Children & Families
At first glance, public-housing projects can seem like terrible
places for children. But a new study suggests that public housing can
actually have some positive effects.
The study, conducted by researchers at Johns Hopkins University in Baltimore, shows that poor children who spent at least some time in public housing between the ages of 10 and 16 were more likely to be working as adults, and had spent less time on welfare, than those who were eligible for public housing but did not live in it.
Conducted by Sandra J. Newman, the director of the university's Institute for Policy Studies, and Joseph Harkness, a research statistician, the study also found that for every year the children lived in public housing, their annual earnings from ages 25 to 27 increased by more than $1,800 above their peers' who had not lived in public housing.
The researchers analyzed data from the Panel Study of Income Dynamics, a survey of U.S. households conducted by the University of Michigan in Ann Arbor since 1968, and matched it with lists of subsidized-housing units from the federal government and other sources.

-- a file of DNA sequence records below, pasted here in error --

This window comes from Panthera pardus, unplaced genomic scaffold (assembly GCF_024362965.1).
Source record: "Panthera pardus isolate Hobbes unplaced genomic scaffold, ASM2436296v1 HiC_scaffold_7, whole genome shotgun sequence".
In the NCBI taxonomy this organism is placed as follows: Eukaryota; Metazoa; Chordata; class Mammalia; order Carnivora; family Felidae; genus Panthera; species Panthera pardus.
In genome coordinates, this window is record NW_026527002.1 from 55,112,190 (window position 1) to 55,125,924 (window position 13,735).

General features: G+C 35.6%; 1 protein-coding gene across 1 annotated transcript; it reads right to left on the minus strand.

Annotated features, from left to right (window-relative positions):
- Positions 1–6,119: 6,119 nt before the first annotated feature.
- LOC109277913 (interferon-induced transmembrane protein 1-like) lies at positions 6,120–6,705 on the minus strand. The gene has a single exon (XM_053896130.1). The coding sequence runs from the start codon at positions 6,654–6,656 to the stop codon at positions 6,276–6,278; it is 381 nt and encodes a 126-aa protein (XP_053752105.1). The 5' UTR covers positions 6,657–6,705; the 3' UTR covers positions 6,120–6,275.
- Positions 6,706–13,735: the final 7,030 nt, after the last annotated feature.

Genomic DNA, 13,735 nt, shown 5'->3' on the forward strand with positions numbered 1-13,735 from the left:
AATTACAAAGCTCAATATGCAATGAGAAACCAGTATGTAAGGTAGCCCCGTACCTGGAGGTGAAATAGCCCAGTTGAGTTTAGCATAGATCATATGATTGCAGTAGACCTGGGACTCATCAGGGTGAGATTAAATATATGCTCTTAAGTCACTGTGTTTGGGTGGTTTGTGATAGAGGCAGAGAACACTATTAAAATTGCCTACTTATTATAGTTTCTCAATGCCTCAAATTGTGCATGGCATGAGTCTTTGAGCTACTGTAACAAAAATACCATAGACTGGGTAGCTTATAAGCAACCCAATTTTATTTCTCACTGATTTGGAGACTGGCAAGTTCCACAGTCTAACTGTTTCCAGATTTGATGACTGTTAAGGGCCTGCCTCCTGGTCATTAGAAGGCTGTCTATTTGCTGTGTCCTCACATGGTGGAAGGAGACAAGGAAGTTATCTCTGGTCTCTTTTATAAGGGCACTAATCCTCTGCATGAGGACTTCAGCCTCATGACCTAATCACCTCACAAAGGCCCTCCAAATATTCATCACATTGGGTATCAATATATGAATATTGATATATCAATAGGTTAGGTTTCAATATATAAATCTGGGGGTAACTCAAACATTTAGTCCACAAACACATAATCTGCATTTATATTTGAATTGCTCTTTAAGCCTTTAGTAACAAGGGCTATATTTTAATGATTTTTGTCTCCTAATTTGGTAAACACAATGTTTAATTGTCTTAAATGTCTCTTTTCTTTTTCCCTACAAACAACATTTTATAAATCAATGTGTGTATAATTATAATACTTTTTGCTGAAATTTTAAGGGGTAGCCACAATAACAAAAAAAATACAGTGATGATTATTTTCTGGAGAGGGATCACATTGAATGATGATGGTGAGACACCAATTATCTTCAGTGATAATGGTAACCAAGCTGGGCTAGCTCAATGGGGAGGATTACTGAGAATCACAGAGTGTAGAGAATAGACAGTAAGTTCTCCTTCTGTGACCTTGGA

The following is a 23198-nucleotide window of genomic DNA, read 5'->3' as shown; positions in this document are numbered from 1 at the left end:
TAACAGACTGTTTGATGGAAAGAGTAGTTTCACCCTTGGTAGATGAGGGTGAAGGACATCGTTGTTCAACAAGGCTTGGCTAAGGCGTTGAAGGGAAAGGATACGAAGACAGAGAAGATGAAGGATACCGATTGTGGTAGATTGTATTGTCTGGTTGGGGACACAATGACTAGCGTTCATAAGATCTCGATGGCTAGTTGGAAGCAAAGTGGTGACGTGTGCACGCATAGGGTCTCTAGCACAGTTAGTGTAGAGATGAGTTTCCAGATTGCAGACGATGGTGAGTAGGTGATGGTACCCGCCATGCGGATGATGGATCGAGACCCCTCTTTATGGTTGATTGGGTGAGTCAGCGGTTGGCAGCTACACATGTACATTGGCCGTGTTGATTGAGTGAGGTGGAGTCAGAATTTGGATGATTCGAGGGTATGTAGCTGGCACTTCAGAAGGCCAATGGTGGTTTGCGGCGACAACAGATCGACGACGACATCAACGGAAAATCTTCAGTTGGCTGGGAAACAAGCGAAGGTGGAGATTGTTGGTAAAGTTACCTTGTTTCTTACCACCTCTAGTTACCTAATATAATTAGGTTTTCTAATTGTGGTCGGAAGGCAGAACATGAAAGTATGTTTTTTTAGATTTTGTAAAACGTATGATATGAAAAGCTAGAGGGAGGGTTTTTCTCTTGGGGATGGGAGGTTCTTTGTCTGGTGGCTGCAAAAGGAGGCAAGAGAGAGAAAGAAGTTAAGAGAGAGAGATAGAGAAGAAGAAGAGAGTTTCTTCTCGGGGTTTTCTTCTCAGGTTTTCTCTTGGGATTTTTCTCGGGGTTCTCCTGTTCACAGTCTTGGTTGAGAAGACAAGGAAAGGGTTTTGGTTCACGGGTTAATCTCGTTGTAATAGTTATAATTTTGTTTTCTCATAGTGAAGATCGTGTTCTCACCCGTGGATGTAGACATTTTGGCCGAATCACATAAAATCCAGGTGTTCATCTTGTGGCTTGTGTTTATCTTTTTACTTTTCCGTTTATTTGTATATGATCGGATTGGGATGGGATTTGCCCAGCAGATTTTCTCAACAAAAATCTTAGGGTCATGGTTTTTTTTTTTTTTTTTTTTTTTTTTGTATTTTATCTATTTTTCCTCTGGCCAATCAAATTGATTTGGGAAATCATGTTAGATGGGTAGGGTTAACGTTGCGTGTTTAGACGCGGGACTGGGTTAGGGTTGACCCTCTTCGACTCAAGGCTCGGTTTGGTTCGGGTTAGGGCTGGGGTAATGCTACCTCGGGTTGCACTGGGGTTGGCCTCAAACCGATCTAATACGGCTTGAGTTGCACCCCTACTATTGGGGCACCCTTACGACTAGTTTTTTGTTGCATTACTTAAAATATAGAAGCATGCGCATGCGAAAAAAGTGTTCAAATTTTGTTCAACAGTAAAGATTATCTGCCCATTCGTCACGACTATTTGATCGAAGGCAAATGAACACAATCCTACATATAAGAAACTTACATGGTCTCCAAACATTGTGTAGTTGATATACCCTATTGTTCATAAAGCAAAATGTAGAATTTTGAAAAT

The researchers note that the children in public housing still faced "obstacles of poverty" and were worse off on most measures than better-off youngsters not eligible for public housing. But they attributed that to their disadvantaged family backgrounds, not public housing. They conclude that living in subsidized housing may have improved outcomes for some children because it makes their families less transient and can relieve financial stress on the parents.
Mentoring programs can improve students' attendance in school, reduce the risk of drug use, and give students a more positive attitude toward life, but only if the relationship between the mentor and the child lasts for at least a year, according to a recent analysis from Child Trends, a Washington-based nonprofit research center.
Young people are also more likely to benefit from mentoring programs if they have frequent contact with their mentors, and if the mentors know the children's families, the research shows.
In fact, if a mentor knows a child's family, that child is more likely to have a higher grade point average and enroll in college than someone who did not have as strong a relationship with a mentor.
The researchers reviewed studies on 10 mentoring programs, including national programs, such as Big Brothers/Big Sisters.
—Linda Jacobson email@example.com
Vol. 21, Issue 34, Page 6